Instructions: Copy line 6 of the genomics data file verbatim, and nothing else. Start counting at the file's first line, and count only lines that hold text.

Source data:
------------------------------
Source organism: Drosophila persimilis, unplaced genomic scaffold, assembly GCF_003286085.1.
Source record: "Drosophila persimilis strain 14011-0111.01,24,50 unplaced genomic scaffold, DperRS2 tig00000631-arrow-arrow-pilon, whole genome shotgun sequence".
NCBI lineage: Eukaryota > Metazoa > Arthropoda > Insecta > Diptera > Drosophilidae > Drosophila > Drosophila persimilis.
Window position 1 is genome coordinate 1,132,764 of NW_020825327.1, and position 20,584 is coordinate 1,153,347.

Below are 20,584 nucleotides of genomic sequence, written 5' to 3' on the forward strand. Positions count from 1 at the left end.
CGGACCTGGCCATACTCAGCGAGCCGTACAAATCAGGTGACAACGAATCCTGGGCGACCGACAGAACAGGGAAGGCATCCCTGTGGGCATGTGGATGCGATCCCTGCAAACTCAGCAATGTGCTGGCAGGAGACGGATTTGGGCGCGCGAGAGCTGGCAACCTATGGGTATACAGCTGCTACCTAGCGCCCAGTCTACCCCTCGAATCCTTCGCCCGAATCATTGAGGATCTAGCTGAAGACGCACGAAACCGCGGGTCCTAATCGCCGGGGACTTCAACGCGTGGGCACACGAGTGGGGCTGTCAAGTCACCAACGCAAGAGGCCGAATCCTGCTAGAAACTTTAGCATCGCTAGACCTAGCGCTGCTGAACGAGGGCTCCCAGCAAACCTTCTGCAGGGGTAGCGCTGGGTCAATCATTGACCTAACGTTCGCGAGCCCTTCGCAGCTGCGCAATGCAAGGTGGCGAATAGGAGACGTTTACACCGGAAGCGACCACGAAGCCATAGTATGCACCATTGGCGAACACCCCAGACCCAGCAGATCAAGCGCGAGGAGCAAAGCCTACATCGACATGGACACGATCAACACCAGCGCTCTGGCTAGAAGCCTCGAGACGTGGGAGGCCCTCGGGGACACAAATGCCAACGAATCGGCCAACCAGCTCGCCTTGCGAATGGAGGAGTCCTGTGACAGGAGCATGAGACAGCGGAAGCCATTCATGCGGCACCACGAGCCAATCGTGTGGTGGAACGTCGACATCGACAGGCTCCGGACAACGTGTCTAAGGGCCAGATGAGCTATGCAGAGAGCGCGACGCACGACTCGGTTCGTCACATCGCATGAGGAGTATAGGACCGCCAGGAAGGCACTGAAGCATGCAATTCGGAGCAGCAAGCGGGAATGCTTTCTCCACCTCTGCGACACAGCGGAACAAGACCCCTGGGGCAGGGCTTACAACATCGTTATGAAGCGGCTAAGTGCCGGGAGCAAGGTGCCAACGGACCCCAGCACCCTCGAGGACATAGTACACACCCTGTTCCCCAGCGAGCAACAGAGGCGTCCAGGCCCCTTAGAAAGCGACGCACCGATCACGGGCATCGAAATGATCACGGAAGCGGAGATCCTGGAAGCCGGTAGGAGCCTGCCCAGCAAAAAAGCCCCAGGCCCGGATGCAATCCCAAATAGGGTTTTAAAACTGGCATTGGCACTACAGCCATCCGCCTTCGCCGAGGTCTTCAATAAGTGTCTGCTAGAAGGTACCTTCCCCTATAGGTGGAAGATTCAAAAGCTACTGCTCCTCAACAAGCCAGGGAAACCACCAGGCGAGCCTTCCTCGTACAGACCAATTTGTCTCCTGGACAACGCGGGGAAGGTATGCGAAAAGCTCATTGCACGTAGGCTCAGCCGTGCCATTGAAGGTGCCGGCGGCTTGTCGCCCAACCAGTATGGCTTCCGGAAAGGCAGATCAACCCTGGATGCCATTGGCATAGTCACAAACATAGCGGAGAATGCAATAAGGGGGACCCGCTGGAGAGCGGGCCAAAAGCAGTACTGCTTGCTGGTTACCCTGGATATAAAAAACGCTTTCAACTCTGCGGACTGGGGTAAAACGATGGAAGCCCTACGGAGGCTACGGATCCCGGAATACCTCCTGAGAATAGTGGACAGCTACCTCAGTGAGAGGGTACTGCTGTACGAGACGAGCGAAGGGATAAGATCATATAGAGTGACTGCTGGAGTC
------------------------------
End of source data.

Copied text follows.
CGGACCTGGCCATACTCAGCGAGCCGTACAAATCAGGTGACAACGAATCCTGGGCGACCGACAGAACAGGGAAGGCATCCCTGTGGGCATGTGGATGCGATCCCTGCAAACTCAGCAATGTGCTGGCAGGAGACGGATTTGGGCGCGCGAGAGCTGGCAACCTATGGGTATACAGCTGCTACCTAGCGCCCAGTCTACCCCTCGAATCCTTCGCCCGAATCATTGAGGATCTAGCTGAAGACGCACGAAACCGCGGGTCCTAATCGCCGGGGACTTCAACGCGTGGGCACACGAGTGGGGCTGTCAAGTCACCAACGCAAGAGGCCGAATCCTGCTAGAAACTTTAGCATCGCTAGACCTAGCGCTGCTGAACGAGGGCTCCCAGCAAACCTTCTGCAGGGGTAGCGCTGGGTCAATCATTGACCTAACGTTCGCGAGCCCTTCGCAGCTGCGCAATGCAAGGTGGCGAATAGGAGACGTTTACACCGGAAGCGACCACGAAGCCATAGTATGCACCATTGGCGAACACCCCAGACCCAGCAGATCAAGCGCGAGGAGCAAAGCCTACATCGACATGGACACGATCAACACCAGCGCTCTGGCTAGAAGCCTCGAGACGTGGGAGGCCCTCGGGGACACAAATGCCAACGAATCGGCCAACCAGCTCGCCTTGCGAATGGAGGAGTCCTGTGACAGGAGCATGAGACAGCGGAAGCCATTCATGCGGCACCACGAGCCAATCGTGTGGTGGAACGTCGACATCGACAGGCTCCGGACAACGTGTCTAAGGGCCAGATGAGCTATGCAGAGAGCGCGACGCACGACTCGGTTCGTCACATCGCATGAGGAGTATAGGACCGCCAGGAAGGCACTGAAGCATGCAATTCGGAGCAGCAAGCGGGAATGCTTTCTCCACCTCTGCGACACAGCGGAACAAGACCCCTGGGGCAGGGCTTACAACATCGTTATGAAGCGGCTAAGTGCCGGGAGCAAGGTGCCAACGGACCCCAGCACCCTCGAGGACATAGTACACACCCTGTTCCCCAGCGAGCAACAGAGGCGTCCAGGCCCCTTAGAAAGCGACGCACCGATCACGGGCATCGAAATGATCACGGAAGCGGAGATCCTGGAAGCCGGTAGGAGCCTGCCCAGCAAAAAAGCCCCAGGCCCGGATGCAATCCCAAATAGGGTTTTAAAACTGGCATTGGCACTACAGCCATCCGCCTTCGCCGAGGTCTTCAATAAGTGTCTGCTAGAAGGTACCTTCCCCTATAGGTGGAAGATTCAAAAGCTACTGCTCCTCAACAAGCCAGGGAAACCACCAGGCGAGCCTTCCTCGTACAGACCAATTTGTCTCCTGGACAACGCGGGGAAGGTATGCGAAAAGCTCATTGCACGTAGGCTCAGCCGTGCCATTGAAGGTGCCGGCGGCTTGTCGCCCAACCAGTATGGCTTCCGGAAAGGCAGATCAACCCTGGATGCCATTGGCATAGTCACAAACATAGCGGAGAATGCAATAAGGGGGACCCGCTGGAGAGCGGGCCAAAAGCAGTACTGCTTGCTGGTTACCCTGGATATAAAAAACGCTTTCAACTCTGCGGACTGGGGTAAAACGATGGAAGCCCTACGGAGGCTACGGATCCCGGAATACCTCCTGAGAATAGTGGACAGCTACCTCAGTGAGAGGGTACTGCTGTACGAGACGAGCGAAGGGATAAGATCATATAGAGTGACTGCTGGAGTC